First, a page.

Byrd: When we started in ’96, the internet was young and so were we. There were virtually no cellphones. There was no immediate gratification. In order to know what the public thought, we had gone from letter writing that you put in the mail to emails. You got almost immediate gratification from that. Now, we have social media and you can find out exactly what most people think really quickly. It went from, this is my personal email that only me and the recipient is reading to social media where you post it up and it’s like hanging it on the wall in the post office. Everybody has access to it, and everybody can tell you what their immediate opinion is.
Zenger: Ms. Cynthia [Busby] told me that your other talent is, you have an amazing singing voice. Is this true?
Byrd: It used to be a hidden talent, but as of late, it’s not as hidden as it used to be. I’ve been a singer for quite some time. Never really a published singer. I’ve song on worship teams at church. When I was a counselor at a high school, the kids from the chorus would do their spring choral and they would ask me to come and sing a solo. I remember taking my kids up to the school one time, sitting them with the vice principal, asking the vice principal if she would watch them while I went backstage and got ready. I came out and started singing, she said, “If you could’ve seen the look on your kids face when you came out and started singing.” I didn’t understand why they were so surprised; I sing around the house all the time. It all depends on your setting I guess. I love when people come up afterwards and go, “Man, that was great. I didn’t know that you can sing.”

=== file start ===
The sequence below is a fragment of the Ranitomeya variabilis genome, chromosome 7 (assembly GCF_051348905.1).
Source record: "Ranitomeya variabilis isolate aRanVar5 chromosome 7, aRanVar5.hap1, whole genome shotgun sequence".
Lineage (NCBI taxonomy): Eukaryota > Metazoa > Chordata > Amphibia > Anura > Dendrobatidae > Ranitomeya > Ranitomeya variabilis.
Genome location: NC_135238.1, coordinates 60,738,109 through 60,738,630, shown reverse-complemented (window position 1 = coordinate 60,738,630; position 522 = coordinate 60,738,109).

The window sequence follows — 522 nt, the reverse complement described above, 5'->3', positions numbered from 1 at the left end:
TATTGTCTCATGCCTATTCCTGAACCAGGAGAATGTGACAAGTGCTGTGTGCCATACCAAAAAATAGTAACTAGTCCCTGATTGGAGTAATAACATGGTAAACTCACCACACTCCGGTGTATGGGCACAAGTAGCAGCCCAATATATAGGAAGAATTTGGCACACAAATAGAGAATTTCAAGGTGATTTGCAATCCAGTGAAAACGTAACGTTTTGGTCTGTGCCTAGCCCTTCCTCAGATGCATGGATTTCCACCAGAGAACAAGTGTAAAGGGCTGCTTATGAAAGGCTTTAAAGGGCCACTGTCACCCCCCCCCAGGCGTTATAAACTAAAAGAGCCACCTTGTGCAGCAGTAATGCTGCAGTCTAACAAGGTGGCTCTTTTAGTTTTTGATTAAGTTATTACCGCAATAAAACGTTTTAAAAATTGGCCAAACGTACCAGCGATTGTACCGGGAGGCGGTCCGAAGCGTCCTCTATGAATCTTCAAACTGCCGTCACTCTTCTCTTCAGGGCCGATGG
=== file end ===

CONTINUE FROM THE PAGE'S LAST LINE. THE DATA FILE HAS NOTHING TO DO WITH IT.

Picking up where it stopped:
Zenger: I appreciate your time, thank you so much for the shout-out, and it sounds like we will have a lot to talk about in the future. Before I let you go, let us know some of the things you have going on.
Byrd: I’m on social media if anyone wants to keep up with me, byrdthebailiff on Twitter and Instagram, and Petri Hawkins Byrd on Facebook. I have a lot of great stuff happening. I have a guest appearance on “The Proud Family: Louder and Prouder,” on Disney Plus. And I actually play… you ready for this, Judge Byrd. They gave me my own theme song. Also, “The Sterling Affairs,” is probably going to come out in the fall. That’s about Donald Sterling and L.A. Clippers fiasco. It’s based on the podcast of the same name. I got a couple of other projects coming out, so just let the readers know, I’m not finished yet.
Edited by Joseph Hammond and Virginia Van Zandt